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Aotearoa New Zealand's Poetry Day

Today's the day to celebrate poet laureate Cilla McQueen's Serial. I'm going to check it out at least once a week—I love how she entertains and inspires me with a few lines and an image! I'm hunting round the house for her wonderful A WIND HARP CD. Where is it?


Then there's Heather McPherson, up in Auckland doing pavement poems today. 


Remember this moment. The footpath blooming poems under your soles.
(Heather at left). Photo: Fran Marno


A tribute to the Pulse visual artists

(And to Rachel)

When Phyddy, the next-door Pekinese,
barks at outsiders broaching the walls –
acting watch-goose from a more feudal era –
I don’t expect militia, I don’t get too
alarmed. My inside wall after all, wears

disquieting witchy images: a gorilla mask
smirks in the schoolgirl’s mirror, an owl
pores over a spell-book, a Goddess floats by
an arbour’s swollen grapevine, a giant
exotic butterfly flaps. And here’s

Development’s virtual ticket - a calico
look-alike tea towel marked with a red
film-legend message - slung from
a beret-knit-painted Mandala. And
the small one’s a cunt-art print. All
these graphics bark warnings:

Look out! We’re Queerly strange!
And all help concentrate my gaze.

—Heather McPherson



You can read more about Heather here and here, where you can also hear her read.

Finally, here's Wild Celtic's contribution to the Kid in the Front Row's
Sequels, Remakes & Reboots blogathon with its lovely roundup post afterwards. I don't know Wild Celtic's 'real' name, but today she's got a clip of Barack Obama presenting an award to another poet, Paul McCartney. So, from far away, she's taking part in our poetry day, too.


At the cinema eagerly I wait in line
To see a brand new show.
It is the newest, most brilliant thing to see
A plot - the only one of its kind.

I loved it, we cheered and gave applause
Not a dry eye in the house
Film makers grinned like Cheshire cats
A greedy idea had come about...

"Let's make it again!"
They said energetically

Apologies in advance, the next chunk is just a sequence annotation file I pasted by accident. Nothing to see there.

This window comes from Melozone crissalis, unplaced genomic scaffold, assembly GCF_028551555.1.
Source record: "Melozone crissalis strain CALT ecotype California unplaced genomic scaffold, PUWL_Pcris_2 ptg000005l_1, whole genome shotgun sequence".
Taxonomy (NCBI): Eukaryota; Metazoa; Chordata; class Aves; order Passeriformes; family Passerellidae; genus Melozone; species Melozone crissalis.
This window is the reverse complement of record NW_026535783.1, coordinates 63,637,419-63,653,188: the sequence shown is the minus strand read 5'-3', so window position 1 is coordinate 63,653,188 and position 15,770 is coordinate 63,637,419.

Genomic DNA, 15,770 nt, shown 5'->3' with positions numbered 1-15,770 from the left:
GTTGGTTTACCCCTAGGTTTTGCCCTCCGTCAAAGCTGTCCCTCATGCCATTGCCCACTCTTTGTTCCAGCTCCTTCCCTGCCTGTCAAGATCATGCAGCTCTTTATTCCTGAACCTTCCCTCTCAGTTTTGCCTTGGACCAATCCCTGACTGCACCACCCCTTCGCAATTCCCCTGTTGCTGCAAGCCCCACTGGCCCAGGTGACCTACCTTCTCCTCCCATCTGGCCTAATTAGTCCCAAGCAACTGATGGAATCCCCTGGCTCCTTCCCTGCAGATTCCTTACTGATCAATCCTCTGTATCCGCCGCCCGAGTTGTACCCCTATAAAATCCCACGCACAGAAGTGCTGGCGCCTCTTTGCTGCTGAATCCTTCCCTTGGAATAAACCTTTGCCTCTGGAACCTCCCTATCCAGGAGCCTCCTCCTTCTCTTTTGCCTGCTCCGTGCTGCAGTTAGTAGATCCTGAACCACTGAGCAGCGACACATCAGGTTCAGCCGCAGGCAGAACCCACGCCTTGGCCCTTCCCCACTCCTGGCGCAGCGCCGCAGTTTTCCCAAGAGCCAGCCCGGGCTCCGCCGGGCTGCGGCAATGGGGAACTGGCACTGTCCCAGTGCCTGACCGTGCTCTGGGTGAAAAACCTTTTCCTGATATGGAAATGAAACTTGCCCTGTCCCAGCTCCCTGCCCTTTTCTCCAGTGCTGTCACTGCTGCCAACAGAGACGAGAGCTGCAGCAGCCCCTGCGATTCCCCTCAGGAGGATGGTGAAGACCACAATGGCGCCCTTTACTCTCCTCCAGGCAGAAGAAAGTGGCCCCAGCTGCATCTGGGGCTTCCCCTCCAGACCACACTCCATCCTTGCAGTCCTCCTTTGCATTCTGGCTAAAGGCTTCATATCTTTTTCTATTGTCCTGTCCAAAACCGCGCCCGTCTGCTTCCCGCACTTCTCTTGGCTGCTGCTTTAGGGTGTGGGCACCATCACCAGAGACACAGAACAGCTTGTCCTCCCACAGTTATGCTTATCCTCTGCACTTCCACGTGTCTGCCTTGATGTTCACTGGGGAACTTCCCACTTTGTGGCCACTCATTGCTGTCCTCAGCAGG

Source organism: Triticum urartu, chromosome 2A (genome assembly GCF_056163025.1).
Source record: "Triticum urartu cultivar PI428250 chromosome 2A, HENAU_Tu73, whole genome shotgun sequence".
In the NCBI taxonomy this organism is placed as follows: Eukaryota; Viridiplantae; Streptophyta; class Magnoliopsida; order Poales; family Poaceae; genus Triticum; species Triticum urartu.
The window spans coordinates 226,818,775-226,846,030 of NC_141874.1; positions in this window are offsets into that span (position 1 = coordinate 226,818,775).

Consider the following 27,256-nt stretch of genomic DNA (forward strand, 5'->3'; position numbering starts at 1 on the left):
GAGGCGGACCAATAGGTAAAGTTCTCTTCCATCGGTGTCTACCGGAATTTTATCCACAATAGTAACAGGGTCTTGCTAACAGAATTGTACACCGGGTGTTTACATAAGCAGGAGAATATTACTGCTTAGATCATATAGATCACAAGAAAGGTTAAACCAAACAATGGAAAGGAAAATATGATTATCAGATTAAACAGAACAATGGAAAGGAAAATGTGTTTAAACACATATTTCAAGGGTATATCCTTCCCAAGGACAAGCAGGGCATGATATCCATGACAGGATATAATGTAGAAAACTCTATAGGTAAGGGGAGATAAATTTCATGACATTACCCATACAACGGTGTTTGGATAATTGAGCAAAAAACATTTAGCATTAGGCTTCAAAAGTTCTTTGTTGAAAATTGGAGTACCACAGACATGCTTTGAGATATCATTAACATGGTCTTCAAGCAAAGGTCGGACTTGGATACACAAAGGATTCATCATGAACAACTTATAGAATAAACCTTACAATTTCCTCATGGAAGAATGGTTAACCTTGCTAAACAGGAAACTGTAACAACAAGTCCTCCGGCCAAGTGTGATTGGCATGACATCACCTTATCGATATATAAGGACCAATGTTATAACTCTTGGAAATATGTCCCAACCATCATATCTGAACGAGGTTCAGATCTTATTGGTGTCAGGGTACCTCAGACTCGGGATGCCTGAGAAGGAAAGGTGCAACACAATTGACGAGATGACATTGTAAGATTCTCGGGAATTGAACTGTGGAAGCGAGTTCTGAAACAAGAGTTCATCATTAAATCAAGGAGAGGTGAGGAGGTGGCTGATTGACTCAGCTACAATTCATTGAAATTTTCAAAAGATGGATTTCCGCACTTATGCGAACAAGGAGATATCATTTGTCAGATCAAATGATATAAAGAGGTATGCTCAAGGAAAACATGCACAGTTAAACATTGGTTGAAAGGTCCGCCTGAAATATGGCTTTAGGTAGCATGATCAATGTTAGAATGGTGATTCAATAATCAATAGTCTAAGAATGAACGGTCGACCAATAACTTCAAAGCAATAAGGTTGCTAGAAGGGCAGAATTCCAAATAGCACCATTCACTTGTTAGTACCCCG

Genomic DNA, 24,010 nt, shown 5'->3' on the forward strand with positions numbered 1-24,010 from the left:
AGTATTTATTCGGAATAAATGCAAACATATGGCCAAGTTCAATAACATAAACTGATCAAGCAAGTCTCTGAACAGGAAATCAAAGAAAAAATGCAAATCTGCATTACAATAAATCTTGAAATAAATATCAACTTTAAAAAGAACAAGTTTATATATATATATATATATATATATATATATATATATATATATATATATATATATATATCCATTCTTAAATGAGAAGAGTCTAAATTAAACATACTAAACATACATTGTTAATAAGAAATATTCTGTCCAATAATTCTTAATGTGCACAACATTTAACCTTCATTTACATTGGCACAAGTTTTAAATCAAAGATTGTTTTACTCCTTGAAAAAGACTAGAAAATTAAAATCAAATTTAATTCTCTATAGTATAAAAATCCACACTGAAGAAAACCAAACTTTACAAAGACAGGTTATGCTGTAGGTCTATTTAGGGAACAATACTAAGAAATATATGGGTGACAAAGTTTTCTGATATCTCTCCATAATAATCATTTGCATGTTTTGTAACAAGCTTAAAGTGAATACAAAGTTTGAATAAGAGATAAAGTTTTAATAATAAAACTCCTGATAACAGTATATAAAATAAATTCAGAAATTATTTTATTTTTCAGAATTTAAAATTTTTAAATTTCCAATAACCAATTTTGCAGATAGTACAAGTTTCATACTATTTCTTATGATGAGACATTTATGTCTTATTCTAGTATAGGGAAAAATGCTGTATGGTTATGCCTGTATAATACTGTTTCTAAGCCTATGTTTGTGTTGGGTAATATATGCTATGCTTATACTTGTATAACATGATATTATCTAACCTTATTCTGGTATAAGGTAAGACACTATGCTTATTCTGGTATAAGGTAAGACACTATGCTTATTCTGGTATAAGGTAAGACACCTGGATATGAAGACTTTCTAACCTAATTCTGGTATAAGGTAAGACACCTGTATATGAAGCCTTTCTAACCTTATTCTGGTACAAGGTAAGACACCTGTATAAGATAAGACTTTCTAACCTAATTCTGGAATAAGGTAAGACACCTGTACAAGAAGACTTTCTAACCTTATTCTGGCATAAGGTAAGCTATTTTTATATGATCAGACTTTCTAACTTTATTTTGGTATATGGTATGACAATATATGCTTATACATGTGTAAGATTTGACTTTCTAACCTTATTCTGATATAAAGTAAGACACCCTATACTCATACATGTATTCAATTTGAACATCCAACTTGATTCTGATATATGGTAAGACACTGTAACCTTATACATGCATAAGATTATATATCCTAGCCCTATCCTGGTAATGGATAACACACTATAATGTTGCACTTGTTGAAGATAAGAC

"Let's bring back the same plot device."
And so it began, making sequels to things
The idea of money being their vice.

And so it began and so it continues
These gimmicks and cheap movie games.
Bringing back the same movies again and again
Their pockets lined without shame.

At times it's nice to see old friends
Like Woody or Jack or Steve Martin
But other times it feels odd, off or forced
Like hanging with your aunt at Christmas
Right after your Uncle's divorce.

Sometimes it's better to leave it be
To take away your memory
Of lovely moments that brought a laugh
So I think sequels are a major gaffe.

There you have it. Sequels are one of those topics best discussed at length in person. There are many sides to the argument. There's the creativity aspect of it to be debated, not to mention the financial ramifications. There is, to be considered, the quality of the cinema and whether or not you think more time and money should be spent on films nominated to Cannes rather than the next Mission Impossible 4 million. So, rather than fan the flames on an already heated debate, I shall leave you with my list of guesses for films we shall see in the not so distant future:

The Pirates of the Caribbean 13: Space World's End
American Pie 69: Granddad goes to Camp
Transformers 666: Robots Eat Pretty Girls by Michael Bay
Father of the Bride's Granddaughter's Neice Part 3
Saw 30: He's back from the grave again!
and finally
Shrek 14 - Donkey and Shrek meet Buzz Lightyear

**Side note, I do think Toy Story 3 was brilliant and magical. It was wonderfully presented and had a lot of heart. Other sequels also have a lot of merit. City Slickers, The Godfather and Father of the Bride. It's the films like Alien v Predator 15 and Transformers blah blah that add the arguments against them. Great advice: All things in moderation.

—Wild Celtic

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